Rep. Ro Khanna of California and Rep. -elect Alexandria Ocasio-Cortez of NY said they would vote against the rules changes - in the second vote Democrats will take in the majority after ostensibly electing Pelosi as the new speaker - because of the inclusion of a fiscal measure known as "pay as you go", or PAYGO.
Rep. Tim Ryan (D., Ohio), a former Pelosi foe, also came out against the pay-go rule but didn't say he would vote against the rules package entirely.
The US Congress starts its new two-year session on Thursday.
"With our first votes, House Democrats - led by members from the National Capital Region - will demonstrate our commitment to restoring support for the federal workforce in Congress". Congressional Progressive Caucus co-chairs Mark Pocan of Wisconsin and Pramila Jayapal of Washington said in a joint statement Wednesday they plan to vote for the rules package after receiving assurances that paygo can be waived and won't be an impediment to progressive priorities. Democrats believe under an obscure IRS rule, the incoming chairman of the House Ways and Means Committee, Rep. Richard Neal of MA, has the power to obtain the returns from the Treasury Department. The rule changes involved automatically raising the debt ceiling when a new budget is passed along with other procedural tweaks.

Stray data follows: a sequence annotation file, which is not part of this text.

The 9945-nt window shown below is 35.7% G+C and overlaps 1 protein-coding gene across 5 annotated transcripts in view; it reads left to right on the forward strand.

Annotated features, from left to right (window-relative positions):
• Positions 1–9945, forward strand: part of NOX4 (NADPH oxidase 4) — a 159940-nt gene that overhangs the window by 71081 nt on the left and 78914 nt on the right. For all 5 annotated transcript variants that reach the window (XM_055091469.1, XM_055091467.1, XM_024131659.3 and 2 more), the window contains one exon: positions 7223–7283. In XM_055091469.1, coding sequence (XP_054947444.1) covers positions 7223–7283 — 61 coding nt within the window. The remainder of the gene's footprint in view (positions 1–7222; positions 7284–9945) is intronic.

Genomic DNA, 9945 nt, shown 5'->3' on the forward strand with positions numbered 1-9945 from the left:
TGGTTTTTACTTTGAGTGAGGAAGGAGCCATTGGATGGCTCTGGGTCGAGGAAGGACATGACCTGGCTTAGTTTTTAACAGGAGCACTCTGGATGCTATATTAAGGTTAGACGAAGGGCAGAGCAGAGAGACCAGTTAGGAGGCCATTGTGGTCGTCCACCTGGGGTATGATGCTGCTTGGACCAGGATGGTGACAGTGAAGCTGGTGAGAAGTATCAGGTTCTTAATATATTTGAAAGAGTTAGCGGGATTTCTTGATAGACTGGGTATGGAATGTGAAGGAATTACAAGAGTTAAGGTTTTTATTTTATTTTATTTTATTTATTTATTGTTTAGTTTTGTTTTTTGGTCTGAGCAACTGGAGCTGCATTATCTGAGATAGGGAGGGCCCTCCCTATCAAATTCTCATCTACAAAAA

What's more important is that Paygo has been shown to do real political damage.
Drew Hammill, Pelosi's deputy chief of staff, responded to criticism of the pay-go rule by noting how a federal law signed under President Barack Obama mandates across-the-board cuts to other programs if new deficit-increasing legislation is enacted.
"We must not handcuff our New Democratic majority, so PAYGO is a no-go for me", Ryan said. Ocasio-Cortez, a self-described democratic socialist, has become a star on the left for her pugnacious attitude in advancing liberal causes.
"Tomorrow I will also vote No on the rules package, which is trying to slip in #PAYGO".
So far, Democrats have given no signs of needing to revise the measure to win votes - and assuming its passage Thursday afternoon, Pelosi plans to move quickly to vote on legislation that would reopen portions the government that have been closed for almost two weeks amid a standoff over money demanded by President Trump for a border wall. Only 18 Democrats need to oppose it to prevent the new rules from passing.